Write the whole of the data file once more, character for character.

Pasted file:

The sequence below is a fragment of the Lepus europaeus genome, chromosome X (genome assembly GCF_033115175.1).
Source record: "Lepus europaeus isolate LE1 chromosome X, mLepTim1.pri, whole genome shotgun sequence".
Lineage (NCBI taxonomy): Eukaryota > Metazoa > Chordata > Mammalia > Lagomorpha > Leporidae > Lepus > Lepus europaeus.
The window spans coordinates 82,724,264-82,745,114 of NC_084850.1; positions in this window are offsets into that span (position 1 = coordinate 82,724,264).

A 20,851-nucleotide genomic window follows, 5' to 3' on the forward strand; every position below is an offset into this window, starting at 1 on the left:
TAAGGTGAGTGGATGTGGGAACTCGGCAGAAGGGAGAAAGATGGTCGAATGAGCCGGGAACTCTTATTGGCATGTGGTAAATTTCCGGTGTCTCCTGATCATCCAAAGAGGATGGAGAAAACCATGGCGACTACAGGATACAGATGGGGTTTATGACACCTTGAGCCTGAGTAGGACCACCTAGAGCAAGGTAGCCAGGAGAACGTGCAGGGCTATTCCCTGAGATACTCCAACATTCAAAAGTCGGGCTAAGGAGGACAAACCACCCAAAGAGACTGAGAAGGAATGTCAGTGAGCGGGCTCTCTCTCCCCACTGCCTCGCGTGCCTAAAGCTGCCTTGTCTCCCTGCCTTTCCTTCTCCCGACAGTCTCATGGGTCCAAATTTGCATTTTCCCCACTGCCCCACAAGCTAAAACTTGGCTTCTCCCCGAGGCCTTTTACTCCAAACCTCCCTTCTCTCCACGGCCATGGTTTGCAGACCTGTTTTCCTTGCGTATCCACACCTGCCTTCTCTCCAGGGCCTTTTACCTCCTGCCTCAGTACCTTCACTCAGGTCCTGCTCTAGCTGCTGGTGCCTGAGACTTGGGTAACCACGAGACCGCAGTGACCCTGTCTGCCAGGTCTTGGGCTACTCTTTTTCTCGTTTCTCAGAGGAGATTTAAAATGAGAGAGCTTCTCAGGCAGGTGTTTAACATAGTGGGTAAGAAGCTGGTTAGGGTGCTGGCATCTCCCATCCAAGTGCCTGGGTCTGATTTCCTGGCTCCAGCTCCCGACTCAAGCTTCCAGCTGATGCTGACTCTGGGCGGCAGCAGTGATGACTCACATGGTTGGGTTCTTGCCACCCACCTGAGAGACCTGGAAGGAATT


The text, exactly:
The sequence below is a fragment of the Lepus europaeus genome, chromosome X (genome assembly GCF_033115175.1).
Source record: "Lepus europaeus isolate LE1 chromosome X, mLepTim1.pri, whole genome shotgun sequence".
Lineage (NCBI taxonomy): Eukaryota > Metazoa > Chordata > Mammalia > Lagomorpha > Leporidae > Lepus > Lepus europaeus.
The window spans coordinates 82,724,264-82,745,114 of NC_084850.1; positions in this window are offsets into that span (position 1 = coordinate 82,724,264).

A 20,851-nucleotide genomic window follows, 5' to 3' on the forward strand; every position below is an offset into this window, starting at 1 on the left:
TAAGGTGAGTGGATGTGGGAACTCGGCAGAAGGGAGAAAGATGGTCGAATGAGCCGGGAACTCTTATTGGCATGTGGTAAATTTCCGGTGTCTCCTGATCATCCAAAGAGGATGGAGAAAACCATGGCGACTACAGGATACAGATGGGGTTTATGACACCTTGAGCCTGAGTAGGACCACCTAGAGCAAGGTAGCCAGGAGAACGTGCAGGGCTATTCCCTGAGATACTCCAACATTCAAAAGTCGGGCTAAGGAGGACAAACCACCCAAAGAGACTGAGAAGGAATGTCAGTGAGCGGGCTCTCTCTCCCCACTGCCTCGCGTGCCTAAAGCTGCCTTGTCTCCCTGCCTTTCCTTCTCCCGACAGTCTCATGGGTCCAAATTTGCATTTTCCCCACTGCCCCACAAGCTAAAACTTGGCTTCTCCCCGAGGCCTTTTACTCCAAACCTCCCTTCTCTCCACGGCCATGGTTTGCAGACCTGTTTTCCTTGCGTATCCACACCTGCCTTCTCTCCAGGGCCTTTTACCTCCTGCCTCAGTACCTTCACTCAGGTCCTGCTCTAGCTGCTGGTGCCTGAGACTTGGGTAACCACGAGACCGCAGTGACCCTGTCTGCCAGGTCTTGGGCTACTCTTTTTCTCGTTTCTCAGAGGAGATTTAAAATGAGAGAGCTTCTCAGGCAGGTGTTTAACATAGTGGGTAAGAAGCTGGTTAGGGTGCTGGCATCTCCCATCCAAGTGCCTGGGTCTGATTTCCTGGCTCCAGCTCCCGACTCAAGCTTCCAGCTGATGCTGACTCTGGGCGGCAGCAGTGATGACTCACATGGTTGGGTTCTTGCCACCCACCTGAGAGACCTGGAAGGAATT